In the Pacific Islands, whose people contribute the least to global warming, but are facing its most severe effects, impacts from climate change are far from a future scenario. Here, in the great maritime region of Oceania, the future is today. The MARE NULLIUS project aims to build new and urgent interdisciplinary analysis of one of the greatest challenges of our time: how Pacific islanders and their states prepare for, and react to, the threatened demise of their sovereign land and sea territories from the effects of climate change. Sea-level rise and erosion of land combine to create a volatile situation not documented historically: entire nations risk the partial or total loss of their land, and the fate of their ocean territories as Exclusive Economic Zones defined by extent from the land as baselines is uncertain – as is the citizenship of those whose low-lying islands are at threat. The scenario of impending loss and damage is disturbing, to say the least. Concurrently the island countries of the Pacific represent themselves as Big Ocean States – a powerful alternative to the UN category of SIDS (Small Island Developing States) – and engage in high-profile global diplomacy and activism to safeguard their ocean. In this project the concept of mare nullius – ocean owned by no one, an antithesis to EEZ sovereignty – guides an ambitious agenda of interdisciplinary research. How can the Big Ocean States of the Pacific retain their sovereign seas? How can the people of atoll nations threatened by sea-level rise retain their citizenship?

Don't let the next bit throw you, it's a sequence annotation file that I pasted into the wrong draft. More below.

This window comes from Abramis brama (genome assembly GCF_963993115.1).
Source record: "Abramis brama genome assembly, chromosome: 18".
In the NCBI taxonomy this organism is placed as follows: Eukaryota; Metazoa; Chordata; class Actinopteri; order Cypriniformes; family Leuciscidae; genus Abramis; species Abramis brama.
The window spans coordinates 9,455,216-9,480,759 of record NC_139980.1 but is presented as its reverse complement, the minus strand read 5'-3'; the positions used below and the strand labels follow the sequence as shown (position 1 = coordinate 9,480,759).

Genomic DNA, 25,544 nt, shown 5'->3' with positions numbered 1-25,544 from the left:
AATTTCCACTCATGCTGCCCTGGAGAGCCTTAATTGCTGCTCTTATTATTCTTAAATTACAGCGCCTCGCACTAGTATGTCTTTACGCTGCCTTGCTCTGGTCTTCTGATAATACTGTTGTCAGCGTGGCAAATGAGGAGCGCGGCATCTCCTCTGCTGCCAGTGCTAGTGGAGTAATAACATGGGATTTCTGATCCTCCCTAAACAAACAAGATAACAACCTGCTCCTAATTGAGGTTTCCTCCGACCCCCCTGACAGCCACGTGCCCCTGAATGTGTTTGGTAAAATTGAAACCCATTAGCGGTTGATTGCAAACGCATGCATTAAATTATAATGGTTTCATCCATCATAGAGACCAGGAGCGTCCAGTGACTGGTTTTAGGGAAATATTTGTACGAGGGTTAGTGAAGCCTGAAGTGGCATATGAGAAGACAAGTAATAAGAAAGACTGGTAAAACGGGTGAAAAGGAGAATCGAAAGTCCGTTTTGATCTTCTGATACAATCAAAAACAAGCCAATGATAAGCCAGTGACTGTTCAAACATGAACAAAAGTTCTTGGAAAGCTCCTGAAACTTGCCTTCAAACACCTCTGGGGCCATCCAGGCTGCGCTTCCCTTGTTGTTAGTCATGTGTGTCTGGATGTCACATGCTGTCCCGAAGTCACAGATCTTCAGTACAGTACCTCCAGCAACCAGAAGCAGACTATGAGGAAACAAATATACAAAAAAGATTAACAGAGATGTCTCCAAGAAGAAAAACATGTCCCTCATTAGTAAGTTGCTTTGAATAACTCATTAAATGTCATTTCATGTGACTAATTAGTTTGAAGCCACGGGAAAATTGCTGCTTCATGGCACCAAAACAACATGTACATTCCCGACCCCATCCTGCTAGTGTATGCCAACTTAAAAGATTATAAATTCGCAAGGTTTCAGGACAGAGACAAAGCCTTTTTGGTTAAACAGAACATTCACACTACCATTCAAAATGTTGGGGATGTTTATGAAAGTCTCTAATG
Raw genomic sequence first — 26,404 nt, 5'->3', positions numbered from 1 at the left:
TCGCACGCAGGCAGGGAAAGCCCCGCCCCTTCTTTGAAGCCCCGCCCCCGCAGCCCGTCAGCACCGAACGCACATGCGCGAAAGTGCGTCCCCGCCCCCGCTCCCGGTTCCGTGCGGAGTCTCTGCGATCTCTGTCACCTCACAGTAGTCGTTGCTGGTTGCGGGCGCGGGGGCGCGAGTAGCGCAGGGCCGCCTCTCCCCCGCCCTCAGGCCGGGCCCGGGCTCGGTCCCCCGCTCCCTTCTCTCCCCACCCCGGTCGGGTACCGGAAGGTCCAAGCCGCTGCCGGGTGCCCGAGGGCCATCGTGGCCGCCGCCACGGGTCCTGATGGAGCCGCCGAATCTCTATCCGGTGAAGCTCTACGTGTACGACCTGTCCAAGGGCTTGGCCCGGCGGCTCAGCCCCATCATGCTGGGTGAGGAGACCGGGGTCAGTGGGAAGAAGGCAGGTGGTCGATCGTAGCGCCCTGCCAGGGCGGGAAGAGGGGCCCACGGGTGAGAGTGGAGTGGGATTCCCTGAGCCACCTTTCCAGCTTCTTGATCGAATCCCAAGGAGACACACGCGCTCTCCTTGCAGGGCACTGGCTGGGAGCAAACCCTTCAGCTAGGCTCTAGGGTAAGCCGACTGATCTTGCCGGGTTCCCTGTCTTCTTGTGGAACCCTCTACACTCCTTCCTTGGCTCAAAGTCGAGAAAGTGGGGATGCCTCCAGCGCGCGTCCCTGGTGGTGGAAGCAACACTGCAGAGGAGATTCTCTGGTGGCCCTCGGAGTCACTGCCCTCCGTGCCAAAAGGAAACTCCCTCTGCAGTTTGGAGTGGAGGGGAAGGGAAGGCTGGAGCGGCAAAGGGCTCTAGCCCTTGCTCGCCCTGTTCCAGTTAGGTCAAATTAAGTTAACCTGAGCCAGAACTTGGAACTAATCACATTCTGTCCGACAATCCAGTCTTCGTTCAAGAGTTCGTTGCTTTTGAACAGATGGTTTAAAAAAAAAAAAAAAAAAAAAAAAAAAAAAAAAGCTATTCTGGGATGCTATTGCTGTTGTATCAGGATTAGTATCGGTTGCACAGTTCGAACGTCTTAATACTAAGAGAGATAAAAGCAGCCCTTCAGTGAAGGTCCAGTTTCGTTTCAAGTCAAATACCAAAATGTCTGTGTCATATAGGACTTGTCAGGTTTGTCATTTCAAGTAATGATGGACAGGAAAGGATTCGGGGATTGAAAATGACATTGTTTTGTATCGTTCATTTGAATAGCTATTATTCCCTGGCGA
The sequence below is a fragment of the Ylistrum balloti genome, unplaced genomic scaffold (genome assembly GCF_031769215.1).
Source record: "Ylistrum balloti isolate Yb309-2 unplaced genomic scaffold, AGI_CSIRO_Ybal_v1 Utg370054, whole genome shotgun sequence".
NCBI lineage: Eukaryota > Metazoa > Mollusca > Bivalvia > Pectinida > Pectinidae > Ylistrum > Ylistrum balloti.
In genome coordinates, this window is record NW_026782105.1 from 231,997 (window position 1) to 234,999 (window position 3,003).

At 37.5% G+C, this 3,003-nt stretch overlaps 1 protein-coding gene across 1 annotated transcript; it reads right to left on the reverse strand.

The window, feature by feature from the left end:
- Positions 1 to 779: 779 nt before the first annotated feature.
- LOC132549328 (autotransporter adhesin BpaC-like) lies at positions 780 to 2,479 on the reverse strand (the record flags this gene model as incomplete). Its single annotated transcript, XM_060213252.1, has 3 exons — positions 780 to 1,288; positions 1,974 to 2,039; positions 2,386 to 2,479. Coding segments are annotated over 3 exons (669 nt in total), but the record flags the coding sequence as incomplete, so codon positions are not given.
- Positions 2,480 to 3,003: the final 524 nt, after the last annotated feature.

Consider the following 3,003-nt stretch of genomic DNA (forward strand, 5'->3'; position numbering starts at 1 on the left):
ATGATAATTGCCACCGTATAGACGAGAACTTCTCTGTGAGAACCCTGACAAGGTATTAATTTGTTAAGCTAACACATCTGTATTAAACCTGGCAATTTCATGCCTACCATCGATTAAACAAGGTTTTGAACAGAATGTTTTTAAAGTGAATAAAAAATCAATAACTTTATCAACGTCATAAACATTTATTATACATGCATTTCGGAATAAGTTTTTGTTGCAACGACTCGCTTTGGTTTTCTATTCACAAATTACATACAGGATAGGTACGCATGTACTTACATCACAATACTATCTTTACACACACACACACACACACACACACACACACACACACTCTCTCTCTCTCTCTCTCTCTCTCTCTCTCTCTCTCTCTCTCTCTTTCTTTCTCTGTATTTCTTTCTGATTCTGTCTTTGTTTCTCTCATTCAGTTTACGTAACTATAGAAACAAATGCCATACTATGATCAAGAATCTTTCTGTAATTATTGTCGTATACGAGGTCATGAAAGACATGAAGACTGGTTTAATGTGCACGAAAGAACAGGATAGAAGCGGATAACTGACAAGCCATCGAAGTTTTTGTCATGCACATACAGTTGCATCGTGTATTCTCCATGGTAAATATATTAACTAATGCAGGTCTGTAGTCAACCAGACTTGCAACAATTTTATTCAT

The question mark in the project title points to the uncertain future of the huge EEZs of Oceania. Five fields of inquiry form an interrelated whole, where cutting-edge research and close policy engagement are intertwined:

1. People of the Sea, People at Sea: Climate change, migration and transformations of sovereignty
2. Mare nullius in the making? Monitoring sea levels and modelling EEZs
3. Counteracting mare nullius: Pacific efforts to record, revise and secure EEZs
4. Treaties and the global compression of climate change politics
5. Our Sea of Islands: Pacific cultural heritage and global climate change

From oceanography to poetry: With a foundation in Pacific-grounded anthropology, MARE NULLIUS draws social sciences, humanities,law and natural sciences together in deep encounters with Pacific knowledges. New dialogues are created wherever the Pacific Ocean is at stake: from beaches in Oceania to the United Nations Headquarters.




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